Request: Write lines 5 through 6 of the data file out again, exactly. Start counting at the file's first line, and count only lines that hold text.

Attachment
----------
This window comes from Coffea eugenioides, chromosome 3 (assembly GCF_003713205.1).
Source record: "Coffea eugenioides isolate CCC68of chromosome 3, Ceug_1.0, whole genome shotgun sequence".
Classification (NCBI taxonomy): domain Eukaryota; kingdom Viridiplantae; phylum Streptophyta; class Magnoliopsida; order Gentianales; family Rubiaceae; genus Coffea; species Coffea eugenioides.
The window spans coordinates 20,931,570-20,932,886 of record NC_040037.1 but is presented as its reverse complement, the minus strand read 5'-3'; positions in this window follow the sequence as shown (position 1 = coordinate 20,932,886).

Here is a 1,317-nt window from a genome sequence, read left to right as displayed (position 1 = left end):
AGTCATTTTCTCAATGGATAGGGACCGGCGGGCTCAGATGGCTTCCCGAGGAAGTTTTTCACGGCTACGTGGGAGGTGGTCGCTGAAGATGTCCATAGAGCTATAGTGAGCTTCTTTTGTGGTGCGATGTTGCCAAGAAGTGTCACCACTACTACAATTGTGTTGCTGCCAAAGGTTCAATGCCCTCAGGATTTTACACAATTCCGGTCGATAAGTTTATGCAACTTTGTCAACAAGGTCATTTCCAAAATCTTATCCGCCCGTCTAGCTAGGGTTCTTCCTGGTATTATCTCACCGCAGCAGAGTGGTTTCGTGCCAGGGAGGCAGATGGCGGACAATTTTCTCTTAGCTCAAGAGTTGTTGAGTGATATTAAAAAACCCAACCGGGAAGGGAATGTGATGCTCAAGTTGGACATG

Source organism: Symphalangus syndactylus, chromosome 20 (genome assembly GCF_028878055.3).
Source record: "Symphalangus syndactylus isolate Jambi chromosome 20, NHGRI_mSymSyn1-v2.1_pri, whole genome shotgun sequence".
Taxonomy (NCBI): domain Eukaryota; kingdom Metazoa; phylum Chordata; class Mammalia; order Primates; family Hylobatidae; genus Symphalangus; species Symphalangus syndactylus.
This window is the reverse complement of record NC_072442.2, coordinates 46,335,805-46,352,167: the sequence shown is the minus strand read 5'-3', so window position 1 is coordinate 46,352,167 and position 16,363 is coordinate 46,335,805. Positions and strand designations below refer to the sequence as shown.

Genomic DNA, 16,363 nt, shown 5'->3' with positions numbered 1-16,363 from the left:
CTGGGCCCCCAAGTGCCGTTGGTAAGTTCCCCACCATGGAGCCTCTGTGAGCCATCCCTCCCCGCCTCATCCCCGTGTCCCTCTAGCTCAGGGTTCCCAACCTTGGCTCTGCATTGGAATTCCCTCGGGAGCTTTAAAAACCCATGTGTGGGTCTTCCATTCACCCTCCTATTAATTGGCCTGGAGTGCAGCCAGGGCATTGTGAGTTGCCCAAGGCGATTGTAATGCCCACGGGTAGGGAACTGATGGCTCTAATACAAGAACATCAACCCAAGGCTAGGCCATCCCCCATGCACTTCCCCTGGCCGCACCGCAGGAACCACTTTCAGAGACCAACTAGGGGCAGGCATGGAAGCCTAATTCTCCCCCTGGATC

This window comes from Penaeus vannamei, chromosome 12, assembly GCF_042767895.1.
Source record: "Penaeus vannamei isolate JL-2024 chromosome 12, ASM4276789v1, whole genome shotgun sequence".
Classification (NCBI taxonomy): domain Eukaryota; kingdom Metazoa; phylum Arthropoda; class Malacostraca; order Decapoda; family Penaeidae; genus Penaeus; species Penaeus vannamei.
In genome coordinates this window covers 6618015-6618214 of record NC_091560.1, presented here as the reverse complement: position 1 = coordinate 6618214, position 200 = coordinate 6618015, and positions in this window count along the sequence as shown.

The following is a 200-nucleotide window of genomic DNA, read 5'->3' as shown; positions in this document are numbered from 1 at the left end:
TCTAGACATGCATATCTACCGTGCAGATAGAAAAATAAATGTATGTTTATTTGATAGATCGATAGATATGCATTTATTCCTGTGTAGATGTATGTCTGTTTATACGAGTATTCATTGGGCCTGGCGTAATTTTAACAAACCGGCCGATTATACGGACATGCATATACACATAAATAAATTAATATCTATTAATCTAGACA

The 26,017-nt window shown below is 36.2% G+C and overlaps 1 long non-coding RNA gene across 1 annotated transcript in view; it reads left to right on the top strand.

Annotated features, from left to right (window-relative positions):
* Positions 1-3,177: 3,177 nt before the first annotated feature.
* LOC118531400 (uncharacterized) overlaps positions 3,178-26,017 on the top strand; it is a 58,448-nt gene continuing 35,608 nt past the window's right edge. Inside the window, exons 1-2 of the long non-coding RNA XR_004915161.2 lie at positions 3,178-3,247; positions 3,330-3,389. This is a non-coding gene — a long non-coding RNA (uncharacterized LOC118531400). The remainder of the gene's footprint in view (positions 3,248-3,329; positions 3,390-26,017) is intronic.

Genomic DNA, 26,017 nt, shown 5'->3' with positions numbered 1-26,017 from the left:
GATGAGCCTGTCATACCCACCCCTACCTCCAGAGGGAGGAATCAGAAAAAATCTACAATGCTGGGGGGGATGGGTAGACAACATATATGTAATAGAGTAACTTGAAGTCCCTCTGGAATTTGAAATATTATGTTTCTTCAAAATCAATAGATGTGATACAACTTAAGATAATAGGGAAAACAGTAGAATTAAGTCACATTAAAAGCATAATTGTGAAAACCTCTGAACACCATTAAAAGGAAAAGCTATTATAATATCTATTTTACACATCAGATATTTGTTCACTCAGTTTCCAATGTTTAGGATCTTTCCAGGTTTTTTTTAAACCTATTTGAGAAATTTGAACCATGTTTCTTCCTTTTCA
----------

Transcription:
Here is a 1,317-nt window from a genome sequence, read left to right as displayed (position 1 = left end):
AGTCATTTTCTCAATGGATAGGGACCGGCGGGCTCAGATGGCTTCCCGAGGAAGTTTTTCACGGCTACGTGGGAGGTGGTCGCTGAAGATGTCCATAGAGCTATAGTGAGCTTCTTTTGTGGTGCGATGTTGCCAAGAAGTGTCACCACTACTACAATTGTGTTGCTGCCAAAGGTTCAATGCCCTCAGGATTTTACACAATTCCGGTCGATAAGTTTATGCAACTTTGTCAACAAGGTCATTTCCAAAATCTTATCCGCCCGTCTAGCTAGGGTTCTTCCTGGTATTATCTCACCGCAGCAGAGTGGTTTCGTGCCAGGGAGGCAGATGGCGGACAATTTTCTCTTAGCTCAAGAGTTGTTGAGTGATATTAAAAAACCCAACCGGGAAGGGAATGTGATGCTCAAGTTGGACATG